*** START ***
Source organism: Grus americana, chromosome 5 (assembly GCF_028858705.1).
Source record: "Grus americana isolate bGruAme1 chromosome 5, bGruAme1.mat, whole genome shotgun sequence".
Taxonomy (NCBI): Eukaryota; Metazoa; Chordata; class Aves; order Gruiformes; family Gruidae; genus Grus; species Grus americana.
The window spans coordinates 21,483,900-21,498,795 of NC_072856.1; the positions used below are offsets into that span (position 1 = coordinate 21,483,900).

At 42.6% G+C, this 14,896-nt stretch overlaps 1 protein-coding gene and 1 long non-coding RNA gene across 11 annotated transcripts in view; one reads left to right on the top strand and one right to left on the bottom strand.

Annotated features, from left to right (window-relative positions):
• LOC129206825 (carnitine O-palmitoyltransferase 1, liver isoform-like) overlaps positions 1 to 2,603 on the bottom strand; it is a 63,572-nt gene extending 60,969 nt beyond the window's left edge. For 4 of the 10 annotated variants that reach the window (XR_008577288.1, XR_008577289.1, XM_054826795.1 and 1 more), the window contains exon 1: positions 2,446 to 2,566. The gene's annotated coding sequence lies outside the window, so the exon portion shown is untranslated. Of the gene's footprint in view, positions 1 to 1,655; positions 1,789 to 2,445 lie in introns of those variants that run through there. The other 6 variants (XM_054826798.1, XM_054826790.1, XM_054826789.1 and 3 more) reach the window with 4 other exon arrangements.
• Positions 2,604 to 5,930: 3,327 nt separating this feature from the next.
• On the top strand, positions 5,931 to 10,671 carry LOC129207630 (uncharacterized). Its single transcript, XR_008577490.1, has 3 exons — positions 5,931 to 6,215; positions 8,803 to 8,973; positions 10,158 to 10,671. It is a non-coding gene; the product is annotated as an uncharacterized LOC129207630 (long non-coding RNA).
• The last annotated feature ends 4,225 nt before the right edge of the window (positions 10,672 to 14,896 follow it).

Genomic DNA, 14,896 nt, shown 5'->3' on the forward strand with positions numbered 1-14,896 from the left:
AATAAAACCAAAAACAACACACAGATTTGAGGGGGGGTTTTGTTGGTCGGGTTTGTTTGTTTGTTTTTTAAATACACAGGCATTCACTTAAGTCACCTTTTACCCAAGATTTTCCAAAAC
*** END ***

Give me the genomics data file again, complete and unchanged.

Source organism: Grus americana, chromosome 5 (assembly GCF_028858705.1).
Source record: "Grus americana isolate bGruAme1 chromosome 5, bGruAme1.mat, whole genome shotgun sequence".
Taxonomy (NCBI): Eukaryota; Metazoa; Chordata; class Aves; order Gruiformes; family Gruidae; genus Grus; species Grus americana.
The window spans coordinates 21,483,900-21,498,795 of NC_072856.1; the positions used below are offsets into that span (position 1 = coordinate 21,483,900).

At 42.6% G+C, this 14,896-nt stretch overlaps 1 protein-coding gene and 1 long non-coding RNA gene across 11 annotated transcripts in view; one reads left to right on the top strand and one right to left on the bottom strand.

Annotated features, from left to right (window-relative positions):
• LOC129206825 (carnitine O-palmitoyltransferase 1, liver isoform-like) overlaps positions 1 to 2,603 on the bottom strand; it is a 63,572-nt gene extending 60,969 nt beyond the window's left edge. For 4 of the 10 annotated variants that reach the window (XR_008577288.1, XR_008577289.1, XM_054826795.1 and 1 more), the window contains exon 1: positions 2,446 to 2,566. The gene's annotated coding sequence lies outside the window, so the exon portion shown is untranslated. Of the gene's footprint in view, positions 1 to 1,655; positions 1,789 to 2,445 lie in introns of those variants that run through there. The other 6 variants (XM_054826798.1, XM_054826790.1, XM_054826789.1 and 3 more) reach the window with 4 other exon arrangements.
• Positions 2,604 to 5,930: 3,327 nt separating this feature from the next.
• On the top strand, positions 5,931 to 10,671 carry LOC129207630 (uncharacterized). Its single transcript, XR_008577490.1, has 3 exons — positions 5,931 to 6,215; positions 8,803 to 8,973; positions 10,158 to 10,671. It is a non-coding gene; the product is annotated as an uncharacterized LOC129207630 (long non-coding RNA).
• The last annotated feature ends 4,225 nt before the right edge of the window (positions 10,672 to 14,896 follow it).

Genomic DNA, 14,896 nt, shown 5'->3' on the forward strand with positions numbered 1-14,896 from the left:
AATAAAACCAAAAACAACACACAGATTTGAGGGGGGGTTTTGTTGGTCGGGTTTGTTTGTTTGTTTTTTAAATACACAGGCATTCACTTAAGTCACCTTTTACCCAAGATTTTCCAAAAC